Compassion for the poor has been an ongoing theme at Colorado Christian University and a cause we take great pride in serving. In October 2011, CCU sponsored its third annual two-day symposium entitled “Compassion for the Poor,” which included two days of speakers, workshops, music and Skype reports from CCU alumni now working in Africa and the Middle East. Compassion for the poor is a theme that CCU never stops focusing on as one of our missions is to do Christ’s work by serving others. The privilege of attending college is something that many people simply cannot fathom as their primary concern each day is if they will be able to find food, clean water and shelter. Sometimes we get caught up in our day-to-day stressors and fail to stop and think that what we consider a “problem” such as traffic, lack of study time, unruly children or high gas prices are so insignificant compared to the daily problems of lack of drinking water, food, health care, and shelter many people face.
Speakers at last year’s conference included Dr. Robert Woodson, who rose from a poverty-stricken background to earn his GED, serve in the Air Force and earn a master’s degree from the University of Pennsylvania. Since 1981, Dr. Woodson has served as President of the Center for Neighborhood Enterprises, which he founded, and he received the “Genius Grant” from the MacArthur Foundation in 1990 for his work. Andrew Romanoff, after serving eight years in the Colorado House or Representatives, won national acclaim as one of the most effective legislative leaders in the country, and in 2005, he authored the Colorado Economic Recovery Act, which got passed after he built the broadest coalition in the state’s history. Mr. Romanoff earned his J.D. from the University of Denver’s Sturm College of Law.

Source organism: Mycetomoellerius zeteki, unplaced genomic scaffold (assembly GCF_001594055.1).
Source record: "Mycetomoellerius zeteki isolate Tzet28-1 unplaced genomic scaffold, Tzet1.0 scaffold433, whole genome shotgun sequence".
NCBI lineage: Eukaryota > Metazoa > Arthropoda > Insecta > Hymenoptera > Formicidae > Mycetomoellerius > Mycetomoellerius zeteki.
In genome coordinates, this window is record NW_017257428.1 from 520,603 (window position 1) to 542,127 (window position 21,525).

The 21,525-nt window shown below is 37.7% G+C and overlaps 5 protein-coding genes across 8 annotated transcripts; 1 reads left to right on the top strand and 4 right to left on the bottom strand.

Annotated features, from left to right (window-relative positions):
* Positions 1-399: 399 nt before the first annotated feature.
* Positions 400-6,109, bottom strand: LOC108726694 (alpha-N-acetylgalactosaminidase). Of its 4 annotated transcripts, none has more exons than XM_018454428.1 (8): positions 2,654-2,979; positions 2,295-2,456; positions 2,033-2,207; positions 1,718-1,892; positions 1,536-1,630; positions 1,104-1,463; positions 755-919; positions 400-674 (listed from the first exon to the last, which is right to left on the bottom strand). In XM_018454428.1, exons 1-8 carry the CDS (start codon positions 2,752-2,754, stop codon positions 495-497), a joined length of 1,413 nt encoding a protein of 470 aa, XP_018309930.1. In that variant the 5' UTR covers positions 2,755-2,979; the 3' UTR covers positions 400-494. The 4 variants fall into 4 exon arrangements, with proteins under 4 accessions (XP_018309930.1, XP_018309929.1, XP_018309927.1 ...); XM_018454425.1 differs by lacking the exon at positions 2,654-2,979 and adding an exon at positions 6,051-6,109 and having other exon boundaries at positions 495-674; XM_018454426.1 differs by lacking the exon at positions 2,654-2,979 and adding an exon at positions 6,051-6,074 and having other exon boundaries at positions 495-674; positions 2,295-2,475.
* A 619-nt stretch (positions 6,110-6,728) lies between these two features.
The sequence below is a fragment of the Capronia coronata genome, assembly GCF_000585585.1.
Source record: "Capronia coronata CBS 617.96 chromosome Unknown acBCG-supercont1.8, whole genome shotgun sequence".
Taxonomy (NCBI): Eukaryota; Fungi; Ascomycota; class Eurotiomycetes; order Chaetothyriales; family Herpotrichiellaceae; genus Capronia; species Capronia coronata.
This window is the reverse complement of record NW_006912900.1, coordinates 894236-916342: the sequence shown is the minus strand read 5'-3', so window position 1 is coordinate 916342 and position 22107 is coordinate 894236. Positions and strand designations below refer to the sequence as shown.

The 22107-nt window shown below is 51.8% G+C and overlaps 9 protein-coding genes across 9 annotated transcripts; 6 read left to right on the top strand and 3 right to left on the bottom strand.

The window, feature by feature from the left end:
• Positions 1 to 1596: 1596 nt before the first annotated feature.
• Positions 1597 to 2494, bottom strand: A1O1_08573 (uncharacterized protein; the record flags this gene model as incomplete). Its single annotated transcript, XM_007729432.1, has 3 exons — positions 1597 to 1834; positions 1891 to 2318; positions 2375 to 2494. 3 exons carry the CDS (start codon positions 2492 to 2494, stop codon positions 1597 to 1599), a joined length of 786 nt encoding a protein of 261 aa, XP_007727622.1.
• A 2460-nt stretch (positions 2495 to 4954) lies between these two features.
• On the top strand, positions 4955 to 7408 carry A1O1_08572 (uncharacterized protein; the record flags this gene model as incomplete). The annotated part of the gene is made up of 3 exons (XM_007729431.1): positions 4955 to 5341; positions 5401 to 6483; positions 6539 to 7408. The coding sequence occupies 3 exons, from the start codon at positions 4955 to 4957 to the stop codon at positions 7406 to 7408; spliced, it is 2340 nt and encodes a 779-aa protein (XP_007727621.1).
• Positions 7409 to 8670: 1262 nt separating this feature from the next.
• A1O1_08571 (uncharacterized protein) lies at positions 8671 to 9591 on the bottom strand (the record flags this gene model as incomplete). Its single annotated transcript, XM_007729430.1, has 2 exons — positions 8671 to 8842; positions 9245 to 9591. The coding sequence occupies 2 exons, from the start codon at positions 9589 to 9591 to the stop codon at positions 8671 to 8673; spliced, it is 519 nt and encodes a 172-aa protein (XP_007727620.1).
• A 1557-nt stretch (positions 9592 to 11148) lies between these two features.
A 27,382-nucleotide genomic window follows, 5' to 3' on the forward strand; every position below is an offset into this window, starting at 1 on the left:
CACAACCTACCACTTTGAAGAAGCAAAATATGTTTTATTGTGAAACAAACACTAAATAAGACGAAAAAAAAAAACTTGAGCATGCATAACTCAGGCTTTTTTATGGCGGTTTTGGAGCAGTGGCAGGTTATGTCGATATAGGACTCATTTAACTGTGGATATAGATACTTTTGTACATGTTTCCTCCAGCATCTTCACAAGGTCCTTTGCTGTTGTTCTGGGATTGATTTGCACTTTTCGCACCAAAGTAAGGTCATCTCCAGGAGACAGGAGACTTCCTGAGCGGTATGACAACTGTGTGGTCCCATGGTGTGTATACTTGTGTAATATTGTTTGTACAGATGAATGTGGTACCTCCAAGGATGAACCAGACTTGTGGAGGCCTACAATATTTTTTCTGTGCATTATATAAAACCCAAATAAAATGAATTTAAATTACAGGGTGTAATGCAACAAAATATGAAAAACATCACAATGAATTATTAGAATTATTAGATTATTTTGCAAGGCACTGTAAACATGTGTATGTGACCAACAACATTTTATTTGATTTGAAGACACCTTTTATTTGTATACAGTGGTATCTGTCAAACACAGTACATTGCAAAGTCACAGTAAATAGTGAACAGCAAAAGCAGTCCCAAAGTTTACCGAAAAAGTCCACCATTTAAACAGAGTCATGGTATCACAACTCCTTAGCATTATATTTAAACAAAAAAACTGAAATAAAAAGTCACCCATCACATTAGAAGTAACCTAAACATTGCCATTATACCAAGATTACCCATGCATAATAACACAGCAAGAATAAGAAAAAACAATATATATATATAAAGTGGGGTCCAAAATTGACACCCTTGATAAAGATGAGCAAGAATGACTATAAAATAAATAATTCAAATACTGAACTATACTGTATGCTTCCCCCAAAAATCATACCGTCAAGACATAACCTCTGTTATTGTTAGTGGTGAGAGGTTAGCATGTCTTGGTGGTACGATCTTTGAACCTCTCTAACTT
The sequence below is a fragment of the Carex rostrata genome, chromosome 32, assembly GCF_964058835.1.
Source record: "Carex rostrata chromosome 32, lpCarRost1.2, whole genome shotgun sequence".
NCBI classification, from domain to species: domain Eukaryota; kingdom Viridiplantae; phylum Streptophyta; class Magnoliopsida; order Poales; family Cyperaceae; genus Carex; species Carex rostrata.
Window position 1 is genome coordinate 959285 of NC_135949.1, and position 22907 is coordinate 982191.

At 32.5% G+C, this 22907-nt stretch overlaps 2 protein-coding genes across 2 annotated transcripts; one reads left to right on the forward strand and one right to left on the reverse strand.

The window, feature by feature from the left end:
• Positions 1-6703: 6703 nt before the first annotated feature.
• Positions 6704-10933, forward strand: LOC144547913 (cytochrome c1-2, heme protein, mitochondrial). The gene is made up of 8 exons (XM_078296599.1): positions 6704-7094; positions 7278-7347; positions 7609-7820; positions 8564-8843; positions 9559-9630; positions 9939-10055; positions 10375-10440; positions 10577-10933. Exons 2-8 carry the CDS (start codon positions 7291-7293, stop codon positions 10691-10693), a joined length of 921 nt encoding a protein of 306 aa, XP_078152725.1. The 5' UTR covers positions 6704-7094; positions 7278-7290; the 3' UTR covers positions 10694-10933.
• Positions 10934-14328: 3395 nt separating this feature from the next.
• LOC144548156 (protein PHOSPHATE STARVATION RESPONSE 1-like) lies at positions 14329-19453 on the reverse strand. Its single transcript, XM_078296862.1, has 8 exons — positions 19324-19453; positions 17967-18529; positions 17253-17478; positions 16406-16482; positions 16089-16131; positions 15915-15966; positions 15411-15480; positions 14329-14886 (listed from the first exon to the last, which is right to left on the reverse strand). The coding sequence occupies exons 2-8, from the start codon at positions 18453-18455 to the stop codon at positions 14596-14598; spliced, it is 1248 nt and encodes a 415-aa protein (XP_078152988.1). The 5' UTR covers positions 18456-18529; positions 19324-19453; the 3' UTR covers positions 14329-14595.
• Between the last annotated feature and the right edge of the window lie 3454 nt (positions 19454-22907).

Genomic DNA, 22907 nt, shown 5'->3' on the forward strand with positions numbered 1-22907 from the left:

Lawrence W. Reed is currently president of the Foundation for Economic Education (FEE), one of the oldest economics institutes in the country, which advocates the study and advancement of free vs. collectivist societies. Before joining FEE, he was president of the Mackinac Center, a think tank that is considered to be one of the most effective of its kind in the country. The fifth speaker at the symposium was Dr. Paul A. Cleveland, who, for the last two decades, has been a professor at Birmingham-Southern College. He has authored two books and written countless articles and essays. He has also lectured at colleges and universities in the U.S., Asia, and Europe. The sixth and final speaker was CEO Gary Stephens on behalf of Mercy Ships, who, since 1978, has operated hospital ships in developing nations in hopes of bringing hope and healing to the forgotten poor by bringing resources to developing countries.
At the close of the two-day event, CCU President Bill Armstrong pledged ten points, on which he reported in early 2012. He challenged others to join in his commitment to:
- Pray for the poor regularly
- Urge others you know to pray for the poor
- Devote time at CCU meetings to pray for the poor
- Open CCU classes with a prayer for the poor for seven days
- Engage CCU students more fully with programs of the Center for Neighborhood Enterprise
- Place CCU students in CNE internships
- Get involved with the Mercy Ships ministry
- Form a CCU group to serve the poor
- Double the financial efforts of charities that serve the poor
- Travel to Africa and Latin America to see poverty firsthand
Several CCU students were recommended by their professors to take part in the symposium by offering prayers, providing music, leading the audience in the Pledge of Allegiance, introducing speakers and asking questions following key note speakers. We are so proud of all those who took part in this amazing cause.
Join CCU in its commitment to Compassion for the Poor. To find out more information or to learn how you can help the world’s impoverished, please contact CCU.